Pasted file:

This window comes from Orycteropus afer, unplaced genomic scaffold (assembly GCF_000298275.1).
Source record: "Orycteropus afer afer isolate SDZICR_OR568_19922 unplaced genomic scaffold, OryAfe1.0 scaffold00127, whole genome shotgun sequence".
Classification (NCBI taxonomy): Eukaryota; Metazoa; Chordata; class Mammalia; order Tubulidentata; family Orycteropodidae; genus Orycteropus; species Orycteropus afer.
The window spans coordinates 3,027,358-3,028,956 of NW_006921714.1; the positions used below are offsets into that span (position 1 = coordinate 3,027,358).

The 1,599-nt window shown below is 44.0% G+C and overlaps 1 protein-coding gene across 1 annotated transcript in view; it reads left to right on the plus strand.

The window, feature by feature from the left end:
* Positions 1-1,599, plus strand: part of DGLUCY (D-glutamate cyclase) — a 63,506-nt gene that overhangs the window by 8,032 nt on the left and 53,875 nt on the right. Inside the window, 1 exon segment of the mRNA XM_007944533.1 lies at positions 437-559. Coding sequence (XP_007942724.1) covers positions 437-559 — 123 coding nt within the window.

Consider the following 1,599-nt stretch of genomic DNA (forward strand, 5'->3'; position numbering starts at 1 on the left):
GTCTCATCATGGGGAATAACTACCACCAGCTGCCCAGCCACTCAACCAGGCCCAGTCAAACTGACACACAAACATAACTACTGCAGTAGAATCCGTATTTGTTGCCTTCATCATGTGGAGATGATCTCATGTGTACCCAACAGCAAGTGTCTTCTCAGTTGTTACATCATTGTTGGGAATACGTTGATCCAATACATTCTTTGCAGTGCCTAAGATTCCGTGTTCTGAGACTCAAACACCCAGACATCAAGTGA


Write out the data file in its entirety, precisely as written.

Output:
This window comes from Orycteropus afer, unplaced genomic scaffold (assembly GCF_000298275.1).
Source record: "Orycteropus afer afer isolate SDZICR_OR568_19922 unplaced genomic scaffold, OryAfe1.0 scaffold00127, whole genome shotgun sequence".
Classification (NCBI taxonomy): Eukaryota; Metazoa; Chordata; class Mammalia; order Tubulidentata; family Orycteropodidae; genus Orycteropus; species Orycteropus afer.
The window spans coordinates 3,027,358-3,028,956 of NW_006921714.1; the positions used below are offsets into that span (position 1 = coordinate 3,027,358).

The 1,599-nt window shown below is 44.0% G+C and overlaps 1 protein-coding gene across 1 annotated transcript in view; it reads left to right on the plus strand.

The window, feature by feature from the left end:
* Positions 1-1,599, plus strand: part of DGLUCY (D-glutamate cyclase) — a 63,506-nt gene that overhangs the window by 8,032 nt on the left and 53,875 nt on the right. Inside the window, 1 exon segment of the mRNA XM_007944533.1 lies at positions 437-559. Coding sequence (XP_007942724.1) covers positions 437-559 — 123 coding nt within the window.

Consider the following 1,599-nt stretch of genomic DNA (forward strand, 5'->3'; position numbering starts at 1 on the left):
GTCTCATCATGGGGAATAACTACCACCAGCTGCCCAGCCACTCAACCAGGCCCAGTCAAACTGACACACAAACATAACTACTGCAGTAGAATCCGTATTTGTTGCCTTCATCATGTGGAGATGATCTCATGTGTACCCAACAGCAAGTGTCTTCTCAGTTGTTACATCATTGTTGGGAATACGTTGATCCAATACATTCTTTGCAGTGCCTAAGATTCCGTGTTCTGAGACTCAAACACCCAGACATCAAGTGA